C19 is horrific. Perhaps the most frightening thing I have ever lived through. But then I am too young for WW2 and was a new born at the time of the Cuban Missile Crisis when we stood at the brink of a nuclear holocaust. Three Mile Island, Chernobyl, Tsunamis, famines. C19 is right up there. But like most crises, it gets things done that our leaders couldn’t.
C19 has enabled thing to happen in a few months that leadership have been trying to make happen for years. We are reducing our use of cars and planes. We are increasing the use of technology. And innovation and creativity is springing up everywhere. Some previously moribund organisations are actually making stuff happen. That understaffed NHS? 750 00 volunteers and 20 000 returning clinicians. I wonder why they ever left? Leadership?
C19 is doing what our leaders couldn’t. And I am seeing it work in two very different ways.
The first is that of paralysis. Like rabbits caught in headlights. Sat waiting for the ‘top’ the ‘centre’, or ‘HQ’ to figure things out and give clear guidance and instructions. If in doubt – do nothing and await further instructions.
Or, keep doing what we have always done – but do it with greater commitment, greater risk, and greater efforts to mitigate the risk too. Find the inner hero. Or have it thrust upon us. Strike the medals.
This perhaps is a reflection of a particular culture where organisations and individuals have formed a dependency on ‘authority’, that will eventually ‘know the way and show the way’. And a reliance on habits and routines that have been proven to work in the past and will surely, hopefully, prevail again.
The second is that of open innovation and creativity. Self organising and mutually supporting groups and networks have sprung up within days and all sort of innovations are being tested. Restaurants are becoming take-aways. Makers clubs are running online. Choirs and bands are performing from the sofas using collaboration platforms and new music is being released at an amazing rate. GPs are doing nearly all of their consultations online with kit that had been gathering dust in their surgeries for years. New hospitals spring up within weeks. This world is moving quickly, collaboratively and positively.
What influences which of these two reactions we get to the crisis? Well, certainly personality, history and culture play a huge part.
Some people are more prone to ‘flight’ or ‘fight’. When they face a threat – they act. They experiment. They test their assumptions by acting. While others are more prone to freeze. Let others take the risks. As the way forward becomes clear, guidelines will appear and we can then move with more safety.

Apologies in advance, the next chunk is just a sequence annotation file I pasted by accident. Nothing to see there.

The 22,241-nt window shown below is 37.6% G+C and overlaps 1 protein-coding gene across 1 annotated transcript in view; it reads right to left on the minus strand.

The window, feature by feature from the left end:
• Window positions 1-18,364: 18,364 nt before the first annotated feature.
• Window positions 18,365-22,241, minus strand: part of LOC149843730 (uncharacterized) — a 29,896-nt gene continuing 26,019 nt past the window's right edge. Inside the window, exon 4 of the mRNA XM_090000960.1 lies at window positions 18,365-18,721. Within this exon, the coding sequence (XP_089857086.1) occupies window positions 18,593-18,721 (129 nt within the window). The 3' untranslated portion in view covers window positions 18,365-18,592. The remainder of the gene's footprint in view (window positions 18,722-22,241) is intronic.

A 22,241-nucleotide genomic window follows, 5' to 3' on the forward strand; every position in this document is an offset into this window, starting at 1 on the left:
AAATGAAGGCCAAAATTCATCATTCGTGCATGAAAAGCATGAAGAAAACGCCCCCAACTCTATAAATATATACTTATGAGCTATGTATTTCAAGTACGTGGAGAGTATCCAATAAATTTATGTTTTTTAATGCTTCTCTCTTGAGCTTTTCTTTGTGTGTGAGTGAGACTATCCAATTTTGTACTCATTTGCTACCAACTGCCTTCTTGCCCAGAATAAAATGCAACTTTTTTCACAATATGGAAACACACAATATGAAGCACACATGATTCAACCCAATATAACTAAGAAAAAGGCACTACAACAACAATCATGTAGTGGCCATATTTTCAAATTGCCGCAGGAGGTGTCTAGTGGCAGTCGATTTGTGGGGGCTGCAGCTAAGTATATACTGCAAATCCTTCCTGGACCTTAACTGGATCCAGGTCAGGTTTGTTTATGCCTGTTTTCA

Both can work. But what is best now, in this context?
I also think culture and structure play a part.
Families with strong leaders look to them for assurance and guidance. Organisations with strong hierarchies look to the senior management and the board for guidance and instructions. Subjects look to Ministers and state sanctioned experts for assurances, advice and the wielding of new powers to keep us safe.
While families with more distributed leadership start talking to each other about what next. Organisations with more empowered structures start to blossom with experiments as individuals and groups start to test the new waters in terms of what works, and share what they know. Civilians start to care for themselves, their neighbours and what they hold most dear.
But which response is best? How should we develop our systems to better respond in the future?
Well, I don’t think it is either/or. It is both/and.
The best responses have both a strong top down influence and this blossoming of innovation. They work together – exchanging information. Listening, challenging, supporting, testing. Top down and bottom up – learning from each other in rapid cycles of experimentation and learning.
Dependency is replaced by a healthier more human relationship. A genuine association around a shared purpose where hierarchy and rank are less important than experience, wisdom, intuition, and when they are available, facts.
Take a good look at the systems you are part of professionally and personally. What reactions are you seeing to the crisis? In yourself? In those around you?
What does it teach you about the need for things to be different in the future?
What does it mean for you and your development?
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